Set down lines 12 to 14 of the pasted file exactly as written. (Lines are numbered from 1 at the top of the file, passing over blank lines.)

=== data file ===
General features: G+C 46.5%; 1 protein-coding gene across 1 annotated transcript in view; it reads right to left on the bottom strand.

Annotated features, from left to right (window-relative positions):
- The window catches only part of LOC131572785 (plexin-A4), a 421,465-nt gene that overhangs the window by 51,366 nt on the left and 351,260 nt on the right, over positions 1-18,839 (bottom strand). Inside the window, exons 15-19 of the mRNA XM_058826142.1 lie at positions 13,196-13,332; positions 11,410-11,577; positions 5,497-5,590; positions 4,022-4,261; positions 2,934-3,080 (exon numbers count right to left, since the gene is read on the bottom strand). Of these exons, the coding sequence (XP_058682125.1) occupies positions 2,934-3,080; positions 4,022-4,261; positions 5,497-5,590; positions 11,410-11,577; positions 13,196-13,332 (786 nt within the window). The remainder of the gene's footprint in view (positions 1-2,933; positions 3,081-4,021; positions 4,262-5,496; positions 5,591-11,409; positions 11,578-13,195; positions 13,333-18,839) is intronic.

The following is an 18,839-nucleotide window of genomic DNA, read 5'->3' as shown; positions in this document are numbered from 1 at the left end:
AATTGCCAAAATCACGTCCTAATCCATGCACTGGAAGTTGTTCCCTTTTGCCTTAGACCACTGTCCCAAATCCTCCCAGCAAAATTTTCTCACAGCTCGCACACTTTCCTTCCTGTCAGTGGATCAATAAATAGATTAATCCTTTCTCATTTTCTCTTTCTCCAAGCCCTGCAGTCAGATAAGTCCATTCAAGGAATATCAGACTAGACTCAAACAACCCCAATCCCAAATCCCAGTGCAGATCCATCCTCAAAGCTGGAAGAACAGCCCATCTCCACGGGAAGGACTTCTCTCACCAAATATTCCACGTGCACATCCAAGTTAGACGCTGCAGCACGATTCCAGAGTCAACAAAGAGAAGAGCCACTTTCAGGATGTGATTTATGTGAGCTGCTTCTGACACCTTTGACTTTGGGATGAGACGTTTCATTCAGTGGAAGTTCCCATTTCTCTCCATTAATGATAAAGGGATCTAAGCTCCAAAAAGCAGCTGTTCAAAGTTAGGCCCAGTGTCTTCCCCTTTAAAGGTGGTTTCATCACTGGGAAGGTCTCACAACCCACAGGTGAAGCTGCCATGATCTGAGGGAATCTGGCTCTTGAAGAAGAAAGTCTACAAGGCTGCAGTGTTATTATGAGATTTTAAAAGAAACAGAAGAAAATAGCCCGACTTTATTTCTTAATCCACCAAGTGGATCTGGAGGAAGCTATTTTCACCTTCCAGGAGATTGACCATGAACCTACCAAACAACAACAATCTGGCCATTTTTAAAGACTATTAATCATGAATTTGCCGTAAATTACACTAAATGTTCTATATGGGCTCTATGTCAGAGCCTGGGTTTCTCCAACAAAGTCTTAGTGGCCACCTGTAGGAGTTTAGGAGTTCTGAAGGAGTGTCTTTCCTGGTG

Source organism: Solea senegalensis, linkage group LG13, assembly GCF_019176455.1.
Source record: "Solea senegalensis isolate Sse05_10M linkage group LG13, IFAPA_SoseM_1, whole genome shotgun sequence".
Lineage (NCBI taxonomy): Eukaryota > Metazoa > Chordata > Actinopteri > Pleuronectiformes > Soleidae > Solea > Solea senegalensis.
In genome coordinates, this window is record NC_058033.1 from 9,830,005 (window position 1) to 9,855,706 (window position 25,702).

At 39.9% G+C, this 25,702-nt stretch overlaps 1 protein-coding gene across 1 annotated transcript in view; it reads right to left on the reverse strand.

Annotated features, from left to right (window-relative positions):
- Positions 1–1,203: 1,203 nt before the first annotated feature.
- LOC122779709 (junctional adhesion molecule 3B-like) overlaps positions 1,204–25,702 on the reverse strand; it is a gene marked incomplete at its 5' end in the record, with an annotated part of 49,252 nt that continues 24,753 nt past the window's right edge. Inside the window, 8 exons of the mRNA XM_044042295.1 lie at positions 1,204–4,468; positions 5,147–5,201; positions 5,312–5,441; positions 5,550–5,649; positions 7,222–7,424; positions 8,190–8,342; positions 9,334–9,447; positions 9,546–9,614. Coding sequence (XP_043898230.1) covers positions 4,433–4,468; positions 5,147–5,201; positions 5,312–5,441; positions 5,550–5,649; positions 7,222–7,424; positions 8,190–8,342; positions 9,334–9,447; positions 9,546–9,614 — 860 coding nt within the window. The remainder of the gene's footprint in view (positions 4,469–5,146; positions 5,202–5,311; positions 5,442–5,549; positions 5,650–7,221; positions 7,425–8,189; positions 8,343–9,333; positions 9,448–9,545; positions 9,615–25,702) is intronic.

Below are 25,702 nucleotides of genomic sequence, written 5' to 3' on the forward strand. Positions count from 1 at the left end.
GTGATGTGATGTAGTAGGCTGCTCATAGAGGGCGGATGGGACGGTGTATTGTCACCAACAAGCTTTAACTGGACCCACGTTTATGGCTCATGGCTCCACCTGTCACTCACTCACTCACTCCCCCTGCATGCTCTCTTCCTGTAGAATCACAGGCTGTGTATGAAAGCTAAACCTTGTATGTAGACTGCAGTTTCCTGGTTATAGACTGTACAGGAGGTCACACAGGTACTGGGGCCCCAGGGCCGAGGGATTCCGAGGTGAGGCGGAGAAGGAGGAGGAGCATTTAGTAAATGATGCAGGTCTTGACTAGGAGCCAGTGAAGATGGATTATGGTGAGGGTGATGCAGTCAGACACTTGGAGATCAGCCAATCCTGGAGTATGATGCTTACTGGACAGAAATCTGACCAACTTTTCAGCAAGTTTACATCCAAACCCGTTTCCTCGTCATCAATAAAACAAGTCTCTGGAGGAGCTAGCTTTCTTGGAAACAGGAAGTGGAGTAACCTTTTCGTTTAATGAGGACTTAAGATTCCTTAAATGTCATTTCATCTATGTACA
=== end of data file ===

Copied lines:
- Positions 1–1,203: 1,203 nt before the first annotated feature.
- LOC122779709 (junctional adhesion molecule 3B-like) overlaps positions 1,204–25,702 on the reverse strand; it is a gene marked incomplete at its 5' end in the record, with an annotated part of 49,252 nt that continues 24,753 nt past the window's right edge. Inside the window, 8 exons of the mRNA XM_044042295.1 lie at positions 1,204–4,468; positions 5,147–5,201; positions 5,312–5,441; positions 5,550–5,649; positions 7,222–7,424; positions 8,190–8,342; positions 9,334–9,447; positions 9,546–9,614. Coding sequence (XP_043898230.1) covers positions 4,433–4,468; positions 5,147–5,201; positions 5,312–5,441; positions 5,550–5,649; positions 7,222–7,424; positions 8,190–8,342; positions 9,334–9,447; positions 9,546–9,614 — 860 coding nt within the window. The remainder of the gene's footprint in view (positions 4,469–5,146; positions 5,202–5,311; positions 5,442–5,549; positions 5,650–7,221; positions 7,425–8,189; positions 8,343–9,333; positions 9,448–9,545; positions 9,615–25,702) is intronic.

Below are 25,702 nucleotides of genomic sequence, written 5' to 3' on the forward strand. Positions count from 1 at the left end.